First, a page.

Pre-orders open for the 5G Moto Mod, making the Moto Z3 fully 5G-compatibile

5G is the future of mobile internet, and you've probably heard about the huge speed increases the new standard will bring. But not every phone will be capable of accessing 5G speeds. Here's every phone that supports 5G.
Home Theater

Smart speakers are about to get an IQ bump thanks to new Qualcomm chips

Qualcomm announced a new chipset that is designed to make the next generation of smart speakers sound, listen, and connect better than ever before, and it could soon be in your living room.
Computing

Reluctant to give your email address away? Here's how to make a disposable one

Want to sign up for a service without the risk of flooding your inbox with copious amounts of spam and unwanted email? You might want to consider using disposable email addresses via one of these handy services.
Computing

Old Nvidia graphics cards to get ray tracing support in upcoming driver

Nvidia's RTX ray tracing technology will no longer be limited to RTX graphics cards. An upcoming driver update will add support for low-end ray tracing to GTX 10-series and 16-series graphics cards.
Computing

Don't take your provider's word for it. Here's how to test your internet speed

If you're worried that you aren't getting the most from your internet package, speed tests are a great way to find out what your real connection is capable of. Here are the best internet speed tests available today.
Computing

Edit, sign, append, and save with six of the best PDF editors

Though there are plenty of PDF editors to be had online, finding a solution with the tools you need can be tough. Here are the best PDF editors for your editing needs, no matter your budget or operating system.
Computing

Apple iMac gets more powerful with new Intel CPUs, Radeon Pro graphics

Apple on Tuesday, March 19 refreshed its iMac lineup with new models featuring slightly more powerful Intel processors and new AMD graphics cards. The new 27-inch 5K model comes with options for Intel's six-core or eight-core ninth-gen…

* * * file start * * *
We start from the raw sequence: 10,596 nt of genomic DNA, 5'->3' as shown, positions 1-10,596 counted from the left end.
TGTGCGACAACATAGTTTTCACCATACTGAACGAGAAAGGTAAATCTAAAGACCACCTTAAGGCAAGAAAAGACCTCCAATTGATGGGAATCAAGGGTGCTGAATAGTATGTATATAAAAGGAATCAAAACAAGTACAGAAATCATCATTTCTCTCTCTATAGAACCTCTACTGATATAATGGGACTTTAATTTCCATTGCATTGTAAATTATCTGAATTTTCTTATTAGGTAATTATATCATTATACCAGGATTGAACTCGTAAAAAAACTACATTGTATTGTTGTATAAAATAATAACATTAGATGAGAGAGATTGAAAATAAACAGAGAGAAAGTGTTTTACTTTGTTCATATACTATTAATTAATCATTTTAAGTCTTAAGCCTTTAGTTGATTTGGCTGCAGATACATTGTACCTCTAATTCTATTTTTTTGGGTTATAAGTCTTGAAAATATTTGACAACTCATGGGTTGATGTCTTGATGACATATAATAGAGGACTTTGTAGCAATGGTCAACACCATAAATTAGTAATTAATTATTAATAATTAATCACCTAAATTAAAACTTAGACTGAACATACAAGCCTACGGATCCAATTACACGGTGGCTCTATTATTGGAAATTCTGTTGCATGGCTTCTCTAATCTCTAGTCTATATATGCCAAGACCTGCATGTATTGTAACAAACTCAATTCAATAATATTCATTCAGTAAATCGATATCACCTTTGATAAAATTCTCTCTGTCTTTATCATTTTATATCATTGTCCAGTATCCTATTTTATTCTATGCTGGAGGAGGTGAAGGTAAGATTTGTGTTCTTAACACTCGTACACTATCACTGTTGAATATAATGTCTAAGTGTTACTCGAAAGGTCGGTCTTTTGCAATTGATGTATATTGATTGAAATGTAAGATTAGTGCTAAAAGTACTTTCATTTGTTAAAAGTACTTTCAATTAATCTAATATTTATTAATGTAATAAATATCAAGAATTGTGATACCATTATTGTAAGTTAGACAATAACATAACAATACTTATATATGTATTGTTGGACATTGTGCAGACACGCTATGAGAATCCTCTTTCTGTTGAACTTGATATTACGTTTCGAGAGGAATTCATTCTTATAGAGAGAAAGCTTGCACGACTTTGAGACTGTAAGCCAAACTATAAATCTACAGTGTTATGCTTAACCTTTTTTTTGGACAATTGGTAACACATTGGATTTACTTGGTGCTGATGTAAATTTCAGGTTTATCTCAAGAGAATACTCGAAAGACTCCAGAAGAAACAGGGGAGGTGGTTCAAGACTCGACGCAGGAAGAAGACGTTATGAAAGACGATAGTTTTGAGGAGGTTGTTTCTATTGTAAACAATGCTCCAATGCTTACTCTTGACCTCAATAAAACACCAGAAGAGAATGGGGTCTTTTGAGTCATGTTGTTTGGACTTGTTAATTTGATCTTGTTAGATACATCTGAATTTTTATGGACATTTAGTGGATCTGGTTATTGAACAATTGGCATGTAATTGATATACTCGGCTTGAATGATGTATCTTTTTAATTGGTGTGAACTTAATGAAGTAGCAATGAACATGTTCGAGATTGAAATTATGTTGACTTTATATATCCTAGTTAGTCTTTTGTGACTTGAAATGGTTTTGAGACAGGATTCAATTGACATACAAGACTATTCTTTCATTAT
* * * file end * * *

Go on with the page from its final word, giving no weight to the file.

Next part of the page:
Cars

Nvidia’s new simulator brings virtual learning to autonomous vehicle developers

Nvidia introduced a simulator for testing autonomous vehicle technologies. Drive Constellation is a cloud-based platform technology vendors can use to validate systems efficiently, safely, and much faster than with vehicles on real roads.
Photography

Paper designs digitize in real time using an Illustrator-connected paper tablet

Love graphic design, but prefer the feel of real paper? The new Moleskine Paper Tablet - Creative Cloud Connected syncs with Adobe Illustrator in real time, turning paper sketches into digital drawings.
Computing

Make the most of your toner with our five favorite color laser printers

Color laser printers have improved dramatically over the years, and today's models offer both blazing print speeds and great image quality. Here are our favorite color laser printers, from massive all-in-ones to smaller budget options.
Computing

Firefox 66 is here and it will soon block irritating autoplay videos

Do web advertisements have you frustrated? Mozilla is here to help. The latest version of the browser will soon block autoplaying videos by default and will also help make web page scrolling smoother.